The historic river crossing of Lee's Ferry marks an important and heavily debated geologic transition from the steep Grand Canyon downstream to the broader Canyonlands of the central Colorado Plateau upstream. New data from the spectacular suite of river terraces here allow Joel L. Pederson and colleagues to reconstruct the recent geologic history of the Colorado River. Results indicate a strong response to climate drivers that is superimposed upon an overall incision rate of ~350 meters per million years (~35 cm per thousand years). This very well-constrained and surprisingly healthy incision rate is greater than that recorded downstream in Grand Canyon, yet is somewhat slower than rates upstream in the central Colorado Plateau, revealing an overall bull's-eye pattern of rapid incision in the central Colorado Plateau. This pattern does not match recently proposed sources of uplift along the southwestern flank of the plateau. Instead, Pederson and colleagues suggest this incision bull's-eye is primarily set by isostatic rebound from the deep and broad erosion of weak rocks in the central plateau, which is in turn driven by the propagating response to the geologically recent integration of the Colorado River off the plateau in the Grand Canyon region.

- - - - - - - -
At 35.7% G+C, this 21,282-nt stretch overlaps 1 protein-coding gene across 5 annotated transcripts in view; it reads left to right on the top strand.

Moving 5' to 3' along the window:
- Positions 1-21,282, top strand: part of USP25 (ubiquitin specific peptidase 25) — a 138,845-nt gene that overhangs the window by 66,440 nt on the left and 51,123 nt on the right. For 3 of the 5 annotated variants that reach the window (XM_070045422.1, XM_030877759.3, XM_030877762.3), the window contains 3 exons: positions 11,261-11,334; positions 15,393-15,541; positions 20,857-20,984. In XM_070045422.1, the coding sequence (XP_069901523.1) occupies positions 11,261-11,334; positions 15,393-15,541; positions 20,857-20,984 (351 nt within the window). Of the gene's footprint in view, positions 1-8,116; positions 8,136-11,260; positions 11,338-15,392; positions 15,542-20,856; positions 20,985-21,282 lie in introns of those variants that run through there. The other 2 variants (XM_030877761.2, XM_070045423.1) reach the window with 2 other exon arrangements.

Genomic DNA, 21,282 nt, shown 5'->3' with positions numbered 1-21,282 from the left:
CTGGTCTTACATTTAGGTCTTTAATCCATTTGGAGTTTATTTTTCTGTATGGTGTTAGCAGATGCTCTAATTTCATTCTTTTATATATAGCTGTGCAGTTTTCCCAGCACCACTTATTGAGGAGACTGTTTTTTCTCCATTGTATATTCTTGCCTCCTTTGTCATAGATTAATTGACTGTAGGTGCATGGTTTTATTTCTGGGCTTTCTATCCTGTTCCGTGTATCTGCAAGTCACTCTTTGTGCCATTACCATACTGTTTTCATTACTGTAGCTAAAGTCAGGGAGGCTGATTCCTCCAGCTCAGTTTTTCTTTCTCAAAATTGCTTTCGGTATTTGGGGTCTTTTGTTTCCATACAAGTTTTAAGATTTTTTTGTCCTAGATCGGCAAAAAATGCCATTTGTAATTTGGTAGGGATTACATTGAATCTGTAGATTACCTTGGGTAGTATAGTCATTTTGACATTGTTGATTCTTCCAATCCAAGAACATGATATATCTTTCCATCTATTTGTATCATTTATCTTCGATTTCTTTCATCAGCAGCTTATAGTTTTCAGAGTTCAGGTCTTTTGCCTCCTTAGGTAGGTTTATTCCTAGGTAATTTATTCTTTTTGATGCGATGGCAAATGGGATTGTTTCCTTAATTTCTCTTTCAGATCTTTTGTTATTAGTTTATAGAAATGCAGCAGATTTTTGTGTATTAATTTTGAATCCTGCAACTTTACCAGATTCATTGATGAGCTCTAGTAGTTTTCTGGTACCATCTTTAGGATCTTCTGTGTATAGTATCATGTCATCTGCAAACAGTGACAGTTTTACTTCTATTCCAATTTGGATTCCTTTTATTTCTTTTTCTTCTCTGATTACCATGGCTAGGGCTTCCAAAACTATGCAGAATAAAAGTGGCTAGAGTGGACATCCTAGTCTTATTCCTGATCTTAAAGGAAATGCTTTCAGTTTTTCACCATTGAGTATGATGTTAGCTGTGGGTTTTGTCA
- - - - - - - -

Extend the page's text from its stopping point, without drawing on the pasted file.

Establishment of euxinic conditions in the Holocene Black Sea Sebastian Eckert et al., Mikrobiogeochemie, Institut fr Chemie und Biologie des Meeres (ICBM), Carl von Ossietzky Universitt, Postfach 2503, D-26111 Oldenburg, Germany. Posted online 7 Feb. 2013; http://dx.doi.org/10.1130/G33826.1.
The Black Sea forms the largest ocean basin on Earth, which is completely devoid of oxygen below 150-200 m water depth. About 9,000 years ago -- during the Holocene sea level rise -- Mediterranean seawater spilled into the Black Sea fresh-water
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Geological Society of America